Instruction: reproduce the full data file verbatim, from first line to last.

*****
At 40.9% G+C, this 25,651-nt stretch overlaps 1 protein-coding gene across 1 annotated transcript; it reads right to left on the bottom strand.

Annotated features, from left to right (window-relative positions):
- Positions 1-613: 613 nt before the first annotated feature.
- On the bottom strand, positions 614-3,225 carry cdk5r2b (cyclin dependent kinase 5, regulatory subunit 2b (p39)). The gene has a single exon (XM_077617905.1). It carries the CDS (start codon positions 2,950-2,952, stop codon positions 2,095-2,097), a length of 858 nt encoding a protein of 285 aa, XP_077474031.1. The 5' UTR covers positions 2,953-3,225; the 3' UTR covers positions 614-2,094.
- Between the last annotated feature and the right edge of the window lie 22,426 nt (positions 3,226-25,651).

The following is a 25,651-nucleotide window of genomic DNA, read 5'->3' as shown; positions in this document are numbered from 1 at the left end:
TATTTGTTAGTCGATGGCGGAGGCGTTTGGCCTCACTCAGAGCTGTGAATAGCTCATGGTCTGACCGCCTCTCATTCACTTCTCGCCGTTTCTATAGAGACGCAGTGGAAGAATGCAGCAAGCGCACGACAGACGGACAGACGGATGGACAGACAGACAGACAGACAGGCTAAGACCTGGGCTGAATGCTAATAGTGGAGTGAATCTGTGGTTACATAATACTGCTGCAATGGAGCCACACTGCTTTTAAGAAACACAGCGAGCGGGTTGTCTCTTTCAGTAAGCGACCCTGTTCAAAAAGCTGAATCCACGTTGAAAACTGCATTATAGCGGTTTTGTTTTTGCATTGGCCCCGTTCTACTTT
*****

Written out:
At 40.9% G+C, this 25,651-nt stretch overlaps 1 protein-coding gene across 1 annotated transcript; it reads right to left on the bottom strand.

Annotated features, from left to right (window-relative positions):
- Positions 1-613: 613 nt before the first annotated feature.
- On the bottom strand, positions 614-3,225 carry cdk5r2b (cyclin dependent kinase 5, regulatory subunit 2b (p39)). The gene has a single exon (XM_077617905.1). It carries the CDS (start codon positions 2,950-2,952, stop codon positions 2,095-2,097), a length of 858 nt encoding a protein of 285 aa, XP_077474031.1. The 5' UTR covers positions 2,953-3,225; the 3' UTR covers positions 614-2,094.
- Between the last annotated feature and the right edge of the window lie 22,426 nt (positions 3,226-25,651).

The following is a 25,651-nucleotide window of genomic DNA, read 5'->3' as shown; positions in this document are numbered from 1 at the left end:
TATTTGTTAGTCGATGGCGGAGGCGTTTGGCCTCACTCAGAGCTGTGAATAGCTCATGGTCTGACCGCCTCTCATTCACTTCTCGCCGTTTCTATAGAGACGCAGTGGAAGAATGCAGCAAGCGCACGACAGACGGACAGACGGATGGACAGACAGACAGACAGACAGGCTAAGACCTGGGCTGAATGCTAATAGTGGAGTGAATCTGTGGTTACATAATACTGCTGCAATGGAGCCACACTGCTTTTAAGAAACACAGCGAGCGGGTTGTCTCTTTCAGTAAGCGACCCTGTTCAAAAAGCTGAATCCACGTTGAAAACTGCATTATAGCGGTTTTGTTTTTGCATTGGCCCCGTTCTACTTT